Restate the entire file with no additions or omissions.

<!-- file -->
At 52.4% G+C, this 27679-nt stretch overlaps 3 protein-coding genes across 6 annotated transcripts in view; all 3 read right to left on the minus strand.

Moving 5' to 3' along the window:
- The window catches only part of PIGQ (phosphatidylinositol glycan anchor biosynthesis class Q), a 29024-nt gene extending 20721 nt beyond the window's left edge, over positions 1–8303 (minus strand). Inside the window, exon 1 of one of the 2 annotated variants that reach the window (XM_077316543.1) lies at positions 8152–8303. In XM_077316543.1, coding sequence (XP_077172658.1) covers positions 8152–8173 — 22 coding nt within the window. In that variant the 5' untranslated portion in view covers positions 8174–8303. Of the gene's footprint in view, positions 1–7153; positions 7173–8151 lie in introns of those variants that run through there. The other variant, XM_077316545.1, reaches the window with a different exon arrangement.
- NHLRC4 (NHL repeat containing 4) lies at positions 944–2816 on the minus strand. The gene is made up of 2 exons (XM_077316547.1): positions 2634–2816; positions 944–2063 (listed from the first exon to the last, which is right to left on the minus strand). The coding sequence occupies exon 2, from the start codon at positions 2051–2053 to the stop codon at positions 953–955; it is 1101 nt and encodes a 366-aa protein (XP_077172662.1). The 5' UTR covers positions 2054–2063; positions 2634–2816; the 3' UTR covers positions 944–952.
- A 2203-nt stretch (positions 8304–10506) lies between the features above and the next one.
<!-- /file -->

At 52.4% G+C, this 27679-nt stretch overlaps 3 protein-coding genes across 6 annotated transcripts in view; all 3 read right to left on the minus strand.

Moving 5' to 3' along the window:
- The window catches only part of PIGQ (phosphatidylinositol glycan anchor biosynthesis class Q), a 29024-nt gene extending 20721 nt beyond the window's left edge, over positions 1–8303 (minus strand). Inside the window, exon 1 of one of the 2 annotated variants that reach the window (XM_077316543.1) lies at positions 8152–8303. In XM_077316543.1, coding sequence (XP_077172658.1) covers positions 8152–8173 — 22 coding nt within the window. In that variant the 5' untranslated portion in view covers positions 8174–8303. Of the gene's footprint in view, positions 1–7153; positions 7173–8151 lie in introns of those variants that run through there. The other variant, XM_077316545.1, reaches the window with a different exon arrangement.
- NHLRC4 (NHL repeat containing 4) lies at positions 944–2816 on the minus strand. The gene is made up of 2 exons (XM_077316547.1): positions 2634–2816; positions 944–2063 (listed from the first exon to the last, which is right to left on the minus strand). The coding sequence occupies exon 2, from the start codon at positions 2051–2053 to the stop codon at positions 953–955; it is 1101 nt and encodes a 366-aa protein (XP_077172662.1). The 5' UTR covers positions 2054–2063; positions 2634–2816; the 3' UTR covers positions 944–952.
- A 2203-nt stretch (positions 8304–10506) lies between the features above and the next one.